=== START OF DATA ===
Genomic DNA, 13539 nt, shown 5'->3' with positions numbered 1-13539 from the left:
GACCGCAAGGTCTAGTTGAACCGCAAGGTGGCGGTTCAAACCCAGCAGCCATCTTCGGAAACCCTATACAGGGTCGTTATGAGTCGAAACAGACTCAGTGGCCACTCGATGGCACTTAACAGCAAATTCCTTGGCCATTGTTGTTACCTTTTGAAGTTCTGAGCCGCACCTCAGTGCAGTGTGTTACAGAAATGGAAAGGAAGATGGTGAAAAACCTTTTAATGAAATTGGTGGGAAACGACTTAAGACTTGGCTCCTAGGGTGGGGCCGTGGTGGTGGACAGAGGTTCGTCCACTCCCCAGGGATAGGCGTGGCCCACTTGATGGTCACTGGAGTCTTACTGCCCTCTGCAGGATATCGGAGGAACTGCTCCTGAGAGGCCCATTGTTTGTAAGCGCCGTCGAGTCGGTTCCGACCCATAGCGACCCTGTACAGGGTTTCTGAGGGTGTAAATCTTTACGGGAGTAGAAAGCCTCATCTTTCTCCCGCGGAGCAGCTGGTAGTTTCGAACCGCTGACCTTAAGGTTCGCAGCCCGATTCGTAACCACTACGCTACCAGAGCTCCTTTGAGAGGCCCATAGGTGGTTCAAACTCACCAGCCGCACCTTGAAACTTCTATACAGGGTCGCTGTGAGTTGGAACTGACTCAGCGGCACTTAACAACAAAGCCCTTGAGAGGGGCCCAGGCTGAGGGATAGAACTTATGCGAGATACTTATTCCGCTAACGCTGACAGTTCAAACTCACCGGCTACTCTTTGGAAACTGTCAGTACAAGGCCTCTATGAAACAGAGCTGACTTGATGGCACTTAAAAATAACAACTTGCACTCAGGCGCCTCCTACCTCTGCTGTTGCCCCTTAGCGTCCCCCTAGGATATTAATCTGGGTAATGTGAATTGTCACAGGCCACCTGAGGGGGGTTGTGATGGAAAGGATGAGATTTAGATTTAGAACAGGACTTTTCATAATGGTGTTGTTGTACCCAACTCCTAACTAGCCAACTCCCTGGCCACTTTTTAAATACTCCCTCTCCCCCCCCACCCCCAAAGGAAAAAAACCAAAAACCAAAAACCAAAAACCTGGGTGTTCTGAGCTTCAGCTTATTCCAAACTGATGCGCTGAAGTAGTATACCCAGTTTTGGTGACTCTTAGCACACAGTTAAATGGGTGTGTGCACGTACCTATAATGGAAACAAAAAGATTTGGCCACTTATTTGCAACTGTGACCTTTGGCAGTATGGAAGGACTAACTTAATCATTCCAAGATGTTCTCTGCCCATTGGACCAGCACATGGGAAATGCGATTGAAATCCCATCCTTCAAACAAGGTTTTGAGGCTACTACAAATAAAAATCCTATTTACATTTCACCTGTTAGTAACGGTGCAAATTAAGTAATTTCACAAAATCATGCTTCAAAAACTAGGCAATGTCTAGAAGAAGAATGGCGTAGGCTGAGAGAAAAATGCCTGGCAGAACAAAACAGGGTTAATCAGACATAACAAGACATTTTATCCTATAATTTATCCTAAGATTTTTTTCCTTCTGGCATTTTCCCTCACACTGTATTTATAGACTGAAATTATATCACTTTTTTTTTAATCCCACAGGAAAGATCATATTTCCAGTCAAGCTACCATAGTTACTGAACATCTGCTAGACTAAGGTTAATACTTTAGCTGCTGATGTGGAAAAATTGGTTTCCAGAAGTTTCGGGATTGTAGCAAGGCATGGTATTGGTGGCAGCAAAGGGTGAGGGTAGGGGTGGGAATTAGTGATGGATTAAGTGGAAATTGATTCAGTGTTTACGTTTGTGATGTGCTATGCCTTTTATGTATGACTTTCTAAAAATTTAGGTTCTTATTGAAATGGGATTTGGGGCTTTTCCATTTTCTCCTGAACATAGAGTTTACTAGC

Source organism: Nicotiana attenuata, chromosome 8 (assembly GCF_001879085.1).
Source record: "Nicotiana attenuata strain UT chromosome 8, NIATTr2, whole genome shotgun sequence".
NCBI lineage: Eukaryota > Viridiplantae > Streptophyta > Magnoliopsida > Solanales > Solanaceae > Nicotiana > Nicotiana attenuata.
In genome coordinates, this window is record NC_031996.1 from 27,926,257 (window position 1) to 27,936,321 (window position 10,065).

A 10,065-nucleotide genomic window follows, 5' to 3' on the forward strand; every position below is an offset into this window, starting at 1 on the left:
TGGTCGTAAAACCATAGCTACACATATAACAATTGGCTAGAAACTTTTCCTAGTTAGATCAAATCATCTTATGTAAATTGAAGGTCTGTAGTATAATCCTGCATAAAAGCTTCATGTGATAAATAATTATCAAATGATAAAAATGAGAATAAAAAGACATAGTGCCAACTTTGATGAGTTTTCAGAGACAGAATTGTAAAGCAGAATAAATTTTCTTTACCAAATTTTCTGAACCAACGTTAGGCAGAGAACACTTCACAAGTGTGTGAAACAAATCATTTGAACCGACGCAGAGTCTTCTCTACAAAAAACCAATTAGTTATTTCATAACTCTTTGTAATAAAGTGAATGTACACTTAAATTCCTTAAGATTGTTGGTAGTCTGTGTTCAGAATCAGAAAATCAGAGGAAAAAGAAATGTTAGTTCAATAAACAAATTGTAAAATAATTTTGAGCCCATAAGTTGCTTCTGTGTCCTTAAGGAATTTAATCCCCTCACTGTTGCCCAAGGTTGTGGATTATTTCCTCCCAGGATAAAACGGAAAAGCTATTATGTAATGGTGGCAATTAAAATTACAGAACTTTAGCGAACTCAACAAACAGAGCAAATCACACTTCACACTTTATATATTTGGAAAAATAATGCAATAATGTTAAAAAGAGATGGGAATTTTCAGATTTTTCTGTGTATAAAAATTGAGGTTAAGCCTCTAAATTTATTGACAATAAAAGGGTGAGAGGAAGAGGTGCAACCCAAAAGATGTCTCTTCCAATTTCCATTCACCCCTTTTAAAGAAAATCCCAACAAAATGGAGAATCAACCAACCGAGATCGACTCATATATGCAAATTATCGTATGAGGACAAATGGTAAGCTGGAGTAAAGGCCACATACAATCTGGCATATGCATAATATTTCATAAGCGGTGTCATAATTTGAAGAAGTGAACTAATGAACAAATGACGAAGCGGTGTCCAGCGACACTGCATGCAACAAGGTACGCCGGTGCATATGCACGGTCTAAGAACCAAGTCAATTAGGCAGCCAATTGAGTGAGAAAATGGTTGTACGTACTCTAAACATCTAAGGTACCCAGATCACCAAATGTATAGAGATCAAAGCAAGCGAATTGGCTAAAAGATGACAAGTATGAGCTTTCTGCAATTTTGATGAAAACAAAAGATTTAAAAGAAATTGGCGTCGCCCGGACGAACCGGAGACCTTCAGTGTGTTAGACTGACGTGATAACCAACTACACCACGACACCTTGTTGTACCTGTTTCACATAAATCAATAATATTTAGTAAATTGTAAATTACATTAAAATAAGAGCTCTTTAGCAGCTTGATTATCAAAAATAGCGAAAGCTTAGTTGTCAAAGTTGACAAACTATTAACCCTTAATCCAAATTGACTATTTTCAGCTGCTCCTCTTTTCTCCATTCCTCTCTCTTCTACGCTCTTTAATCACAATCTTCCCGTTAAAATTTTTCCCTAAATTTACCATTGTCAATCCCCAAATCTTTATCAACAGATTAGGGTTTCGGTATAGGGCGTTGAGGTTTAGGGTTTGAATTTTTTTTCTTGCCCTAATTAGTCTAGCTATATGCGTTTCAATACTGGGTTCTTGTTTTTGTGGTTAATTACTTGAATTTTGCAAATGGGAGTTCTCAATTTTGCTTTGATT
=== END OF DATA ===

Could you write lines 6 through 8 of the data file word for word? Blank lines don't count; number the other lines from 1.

In genome coordinates, this window is record NC_031996.1 from 27,926,257 (window position 1) to 27,936,321 (window position 10,065).

A 10,065-nucleotide genomic window follows, 5' to 3' on the forward strand; every position below is an offset into this window, starting at 1 on the left:
TGGTCGTAAAACCATAGCTACACATATAACAATTGGCTAGAAACTTTTCCTAGTTAGATCAAATCATCTTATGTAAATTGAAGGTCTGTAGTATAATCCTGCATAAAAGCTTCATGTGATAAATAATTATCAAATGATAAAAATGAGAATAAAAAGACATAGTGCCAACTTTGATGAGTTTTCAGAGACAGAATTGTAAAGCAGAATAAATTTTCTTTACCAAATTTTCTGAACCAACGTTAGGCAGAGAACACTTCACAAGTGTGTGAAACAAATCATTTGAACCGACGCAGAGTCTTCTCTACAAAAAACCAATTAGTTATTTCATAACTCTTTGTAATAAAGTGAATGTACACTTAAATTCCTTAAGATTGTTGGTAGTCTGTGTTCAGAATCAGAAAATCAGAGGAAAAAGAAATGTTAGTTCAATAAACAAATTGTAAAATAATTTTGAGCCCATAAGTTGCTTCTGTGTCCTTAAGGAATTTAATCCCCTCACTGTTGCCCAAGGTTGTGGATTATTTCCTCCCAGGATAAAACGGAAAAGCTATTATGTAATGGTGGCAATTAAAATTACAGAACTTTAGCGAACTCAACAAACAGAGCAAATCACACTTCACACTTTATATATTTGGAAAAATAATGCAATAATGTTAAAAAGAGATGGGAATTTTCAGATTTTTCTGTGTATAAAAATTGAGGTTAAGCCTCTAAATTTATTGACAATAAAAGGGTGAGAGGAAGAGGTGCAACCCAAAAGATGTCTCTTCCAATTTCCATTCACCCCTTTTAAAGAAAATCCCAACAAAATGGAGAATCAACCAACCGAGATCGACTCATATATGCAAATTATCGTATGAGGACAAATGGTAAGCTGGAGTAAAGGCCACATACAATCTGGCATATGCATAATATTTCATAAGCGGTGTCATAATTTGAAGAAGTGAACTAATGAACAAATGACGAAGCGGTGTCCAGCGACACTGCATGCAACAAGGTACGCCGGTGCATATGCACGGTCTAAGAACCAAGTCAATTAGGCAGCCAATTGAGTGAGAAAATGGTTGTACGTACTCTAAACATCTAAGGTACCCAGATCACCAAATGTATAGAGATCAAAGCAAGCGAATTGGCTAAAAGATGACAAGTATGAGCTTTCTGCAATTTTGATGAAAACAAAAGATTTAAAAGAAATTGGCGTCGCCCGGACGAACCGGAGACCTTCAGTGTGTTAGACTGACGTGATAACCAACTACACCACGACACCTTGTTGTACCTGTTTCACATAAATCAATAATATTTAGTAAATTGTAAATTACATTAAAATAAGAGCTCTTTAGCAGCTTGATTATCAAAAATAGCGAAAGCTTAGTTGTCAAAGTTGACAAACTATTAACCCTTAATCCAAATTGACTATTTTCAGCTGCTCCTCTTTTCTCCATTCCTCTCTCTTCTACGCTCTTTAATCACAATCTTCCCGTTAAAATTTTTCCCTAAATTTACCATTGTCAATCCCCAAATCTTTATCAACAGATTAGGGTTTCGGTATAGGGCGTTGAGGTTTAGGGTTTGAATTTTTTTTCTTGCCCTAATTAGTCTAGCTATATGCGTTTCAATACTGGGTTCTTGTTTTTGTGGTTAATTACTTGAATTTTGCAAATGGGAGTTCTCAATTTTGCTTTGATT